JWT in London has had more bosses than you can shake a stick at in recent years and now the latest, Guy Hayward, who joined from 180 Amsterdam which he co-founded in 1998, is leaving after just two years to join ambitious Havas network BETC.
Hayward’s departure is a particularly grievous blow as JWT London has shown some signs of regaining its former glories recently (although such glories were many moons ago in truth when it pre-dated Saatchi & Saatchi as the UK’s biggest agency), producing some lively work, most recently for Male Cancer Awareness.
JWT Europe CEO Toby Hoare, one of Hayward’s predecessors who survived, says: “It is disappointing that Guy has decided to go, but I respect his decision and wish him well. I will be moving swiftly for an ambitious solution to replace him.” This is quite sharp for Hoare, an old school advertising gent, who sounds right pissed off.
The common factor in all these departures is, of course, owner WPP and its demanding boss Sir Martin Sorrell. Sorrell’s management style can verge on the brutal if targets are missed and margins not achieved, errant executives being required to make regular visits to the headmaster’s study for suitably bracing discussions.
I’ve no idea if this is the case with JWT London and Hayward (and indeed Hoare) but the CEOs of WPP agencies tend to find life just exhausting after a while. In the US long-serving Y&R global CEO Hamish McLennan decided back in February that he needed a rest in his native Australia while Paul Taaffe, head of giant PR firm Hill & Knowlton upped sticks in January when WPP decided to merge the business with Jack Martin’s much smaller Public Strategies.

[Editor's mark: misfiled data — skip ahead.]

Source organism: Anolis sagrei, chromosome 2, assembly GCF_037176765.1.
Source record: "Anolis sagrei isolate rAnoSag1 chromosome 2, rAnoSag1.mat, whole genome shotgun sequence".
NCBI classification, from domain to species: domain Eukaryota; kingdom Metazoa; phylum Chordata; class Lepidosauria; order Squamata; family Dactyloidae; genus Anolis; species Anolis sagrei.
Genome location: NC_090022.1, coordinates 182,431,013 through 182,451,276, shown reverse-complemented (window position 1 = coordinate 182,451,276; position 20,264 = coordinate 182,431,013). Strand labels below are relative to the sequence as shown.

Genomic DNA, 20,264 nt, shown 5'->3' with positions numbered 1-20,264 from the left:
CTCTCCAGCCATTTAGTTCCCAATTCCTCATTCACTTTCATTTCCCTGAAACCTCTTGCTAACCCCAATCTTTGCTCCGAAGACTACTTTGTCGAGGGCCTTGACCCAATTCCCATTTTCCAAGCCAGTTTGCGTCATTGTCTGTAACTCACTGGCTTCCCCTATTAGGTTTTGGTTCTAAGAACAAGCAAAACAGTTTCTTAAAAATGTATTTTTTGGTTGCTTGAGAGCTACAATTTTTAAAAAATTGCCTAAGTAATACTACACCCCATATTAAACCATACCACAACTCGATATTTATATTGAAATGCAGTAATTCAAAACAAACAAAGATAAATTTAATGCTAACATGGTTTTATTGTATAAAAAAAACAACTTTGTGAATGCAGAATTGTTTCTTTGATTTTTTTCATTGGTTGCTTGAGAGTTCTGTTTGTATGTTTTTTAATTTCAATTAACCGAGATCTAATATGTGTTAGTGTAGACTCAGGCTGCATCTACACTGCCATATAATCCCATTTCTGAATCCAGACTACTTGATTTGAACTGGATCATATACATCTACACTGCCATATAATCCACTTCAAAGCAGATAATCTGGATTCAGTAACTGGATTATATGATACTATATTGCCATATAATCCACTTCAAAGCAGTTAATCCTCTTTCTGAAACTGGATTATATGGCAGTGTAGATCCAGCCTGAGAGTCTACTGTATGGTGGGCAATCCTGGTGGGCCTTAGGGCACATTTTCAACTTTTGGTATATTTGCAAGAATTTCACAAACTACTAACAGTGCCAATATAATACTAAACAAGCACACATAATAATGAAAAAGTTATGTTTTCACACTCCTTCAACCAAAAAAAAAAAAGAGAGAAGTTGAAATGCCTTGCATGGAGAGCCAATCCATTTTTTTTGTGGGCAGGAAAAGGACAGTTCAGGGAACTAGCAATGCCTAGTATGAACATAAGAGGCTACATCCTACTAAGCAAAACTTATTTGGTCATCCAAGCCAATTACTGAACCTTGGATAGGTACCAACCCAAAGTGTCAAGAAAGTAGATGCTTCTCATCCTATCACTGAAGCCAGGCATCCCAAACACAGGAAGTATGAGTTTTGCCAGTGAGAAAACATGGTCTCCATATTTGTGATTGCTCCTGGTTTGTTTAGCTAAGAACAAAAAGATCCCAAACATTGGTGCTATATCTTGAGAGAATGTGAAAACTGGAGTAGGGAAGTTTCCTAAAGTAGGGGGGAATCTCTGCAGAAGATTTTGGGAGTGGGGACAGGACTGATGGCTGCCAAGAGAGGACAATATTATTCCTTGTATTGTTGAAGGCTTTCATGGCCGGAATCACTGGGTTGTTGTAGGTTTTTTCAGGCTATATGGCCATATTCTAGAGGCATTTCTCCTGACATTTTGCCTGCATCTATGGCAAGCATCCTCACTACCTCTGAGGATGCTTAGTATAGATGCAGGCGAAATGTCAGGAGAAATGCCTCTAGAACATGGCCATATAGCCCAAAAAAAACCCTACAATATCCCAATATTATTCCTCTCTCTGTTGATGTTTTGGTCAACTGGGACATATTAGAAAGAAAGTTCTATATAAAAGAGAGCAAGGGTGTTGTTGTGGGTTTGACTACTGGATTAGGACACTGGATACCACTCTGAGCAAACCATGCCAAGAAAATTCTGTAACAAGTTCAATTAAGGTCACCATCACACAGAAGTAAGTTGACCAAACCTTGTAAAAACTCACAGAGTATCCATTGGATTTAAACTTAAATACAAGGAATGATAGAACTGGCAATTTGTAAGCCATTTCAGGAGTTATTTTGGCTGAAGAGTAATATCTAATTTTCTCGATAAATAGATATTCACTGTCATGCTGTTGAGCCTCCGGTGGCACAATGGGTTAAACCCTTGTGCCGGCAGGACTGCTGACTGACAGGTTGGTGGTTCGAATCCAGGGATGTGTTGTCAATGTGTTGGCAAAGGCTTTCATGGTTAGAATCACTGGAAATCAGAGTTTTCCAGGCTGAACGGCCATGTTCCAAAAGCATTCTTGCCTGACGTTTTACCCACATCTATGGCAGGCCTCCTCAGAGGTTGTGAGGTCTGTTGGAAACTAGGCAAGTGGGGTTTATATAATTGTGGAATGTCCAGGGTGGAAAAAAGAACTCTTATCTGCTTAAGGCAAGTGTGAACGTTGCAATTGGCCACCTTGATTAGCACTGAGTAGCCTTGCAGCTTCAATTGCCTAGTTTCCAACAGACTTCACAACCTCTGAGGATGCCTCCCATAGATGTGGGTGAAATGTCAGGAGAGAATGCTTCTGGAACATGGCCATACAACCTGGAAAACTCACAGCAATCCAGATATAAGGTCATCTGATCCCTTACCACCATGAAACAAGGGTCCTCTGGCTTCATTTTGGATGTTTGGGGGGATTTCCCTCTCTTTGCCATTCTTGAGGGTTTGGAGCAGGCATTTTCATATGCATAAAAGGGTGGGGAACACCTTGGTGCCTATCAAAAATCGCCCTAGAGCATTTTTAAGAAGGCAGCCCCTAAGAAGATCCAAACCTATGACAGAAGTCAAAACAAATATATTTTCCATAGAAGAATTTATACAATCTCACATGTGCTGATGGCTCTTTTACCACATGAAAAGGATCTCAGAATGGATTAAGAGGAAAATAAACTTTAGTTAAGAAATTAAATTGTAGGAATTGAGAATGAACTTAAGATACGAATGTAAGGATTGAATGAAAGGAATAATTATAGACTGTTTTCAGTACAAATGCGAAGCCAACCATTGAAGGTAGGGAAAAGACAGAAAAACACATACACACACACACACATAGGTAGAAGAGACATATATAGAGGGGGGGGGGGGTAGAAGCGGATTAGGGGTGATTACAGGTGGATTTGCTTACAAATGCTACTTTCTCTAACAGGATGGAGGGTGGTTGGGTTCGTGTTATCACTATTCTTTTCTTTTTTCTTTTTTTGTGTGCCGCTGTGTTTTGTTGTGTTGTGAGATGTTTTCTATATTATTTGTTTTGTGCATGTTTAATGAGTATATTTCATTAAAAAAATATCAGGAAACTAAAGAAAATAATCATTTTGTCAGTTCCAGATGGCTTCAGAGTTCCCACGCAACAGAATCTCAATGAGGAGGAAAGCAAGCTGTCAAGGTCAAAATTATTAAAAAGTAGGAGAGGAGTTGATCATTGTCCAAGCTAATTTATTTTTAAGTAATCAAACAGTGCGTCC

Earlier this week MEC North America boss Lee Doyle resigned after the media agency suffered a series of business losses and also new business disappointments.
WPP is a massive organisation of course so comings and goings are to be expected, although it does seem to have more of them than its rivals like Omnicom and Publicis Groupe. Another issue, for JWT London particularly, is the difficulty some of the big network agencies in the group have in winning local or even regional business, however many resources they pour into the creative department.
In terms of WPP’s overall performance this probably doesn’t matter too much. As long as it keeps big global clients like Ford, Unilever and GSK and picks up the odd new one (WPP-owned Ogilvy & Mather recently won a slice of SC Johnson’s $1bn global account) local business doesn’t make much difference to the bottom line. But such accounts do gee up the troops.
As for Hayward it’s unclear what his role at BETC will be (Campaign says it’s business development) but if and when he does join it will be another case of new Havas CEO David Jones cherry-picking star execs rather than going out and buying companies.
BETC, which is a big Havas-owned agency in Paris, is trying to create a BBH-style ‘micro’ network to add to Havas’ Euro RSCG and Arnold Worldwide offerings.